The major loophole of being able to subsidize people moving here anyway is a key flaw of such programs, and is why few of the relocation programs that have popped up in other places in recent years are paid for with scarce public dollars. As the Vermont auditor said in a recent article, “grants to those who would have come anyway are a waste of taxpayer funds.” These programs largely rely on private philanthropy instead, and have not been shown to be cost-effective.
Program adds to inequality and takes resources from quality of life investments
HB 152 does not invest in existing Kentuckians, instead giving money to those who do not now live in the state. The bill targets remote workers rather than in-person occupations where Kentucky is facing actual shortages, like teachers and nurses. And it gives grants only to higher-income people – those who make more than $75,000 a year – rather than people whose lives would be helped the most by financial support. The minimum threshold of $75,000 in annual wages is more than approximately 83% of Kentuckians received in 2022, according to Economic Policy Institute analysis of Current Population Survey data.
With the median Black Kentucky worker making only $0.82 for every $1 the median white Kentucky worker makes, those subsidized under HB 152 are likely to be disproportionately white. In addition, while HB 152 gives a slightly bigger subsidy to recruiter companies that recruit people to live in counties with less than 100,000 people, there is no requirement that any of the transplants move to those more rural counties. Recruiter companies could receive the $8 million annually from the program without any people they’ve claimed to recruit moving to a rural community that needs in-migration.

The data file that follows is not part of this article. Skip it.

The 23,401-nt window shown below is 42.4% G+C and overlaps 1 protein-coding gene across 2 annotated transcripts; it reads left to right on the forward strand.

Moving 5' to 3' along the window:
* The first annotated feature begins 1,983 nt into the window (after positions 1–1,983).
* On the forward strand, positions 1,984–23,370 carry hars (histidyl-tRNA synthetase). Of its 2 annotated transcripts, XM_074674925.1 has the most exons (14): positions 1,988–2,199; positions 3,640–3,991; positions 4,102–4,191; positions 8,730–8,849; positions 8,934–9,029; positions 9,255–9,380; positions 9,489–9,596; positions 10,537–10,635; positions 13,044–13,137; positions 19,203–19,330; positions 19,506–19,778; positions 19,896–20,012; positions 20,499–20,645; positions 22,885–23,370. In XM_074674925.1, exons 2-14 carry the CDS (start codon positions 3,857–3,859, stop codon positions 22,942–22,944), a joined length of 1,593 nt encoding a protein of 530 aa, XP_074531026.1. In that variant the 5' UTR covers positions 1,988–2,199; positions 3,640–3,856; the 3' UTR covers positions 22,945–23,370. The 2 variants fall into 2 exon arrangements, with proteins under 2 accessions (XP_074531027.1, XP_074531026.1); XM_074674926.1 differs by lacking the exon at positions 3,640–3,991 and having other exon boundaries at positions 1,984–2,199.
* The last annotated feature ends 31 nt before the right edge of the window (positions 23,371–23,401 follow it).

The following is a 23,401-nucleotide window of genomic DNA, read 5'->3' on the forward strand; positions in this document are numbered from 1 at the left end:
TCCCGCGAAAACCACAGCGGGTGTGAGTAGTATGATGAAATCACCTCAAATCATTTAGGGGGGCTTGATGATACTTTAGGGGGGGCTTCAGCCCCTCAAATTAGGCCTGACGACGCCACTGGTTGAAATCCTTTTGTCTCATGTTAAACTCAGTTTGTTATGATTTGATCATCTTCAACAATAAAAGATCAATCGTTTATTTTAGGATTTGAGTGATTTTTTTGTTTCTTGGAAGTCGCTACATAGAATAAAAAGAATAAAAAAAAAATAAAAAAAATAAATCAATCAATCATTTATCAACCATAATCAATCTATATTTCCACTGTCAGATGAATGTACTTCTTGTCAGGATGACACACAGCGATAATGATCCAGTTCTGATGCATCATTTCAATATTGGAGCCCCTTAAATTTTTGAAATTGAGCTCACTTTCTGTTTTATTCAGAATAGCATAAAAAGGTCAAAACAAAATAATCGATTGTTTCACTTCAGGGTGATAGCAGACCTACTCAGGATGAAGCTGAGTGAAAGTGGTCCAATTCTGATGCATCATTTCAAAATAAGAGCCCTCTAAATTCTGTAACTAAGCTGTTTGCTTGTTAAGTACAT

By costing up to $8 million a year and up to $200 million over the life of the program, the bill will take resources from other investments that could actually make Kentucky a better place to live. The state needs money for health improvement, educational advancement, affordable housing and other public amenities and quality of life improvements. Those investments are far more important to people choosing to stay in Kentucky or move to the state than the spending in HB 152.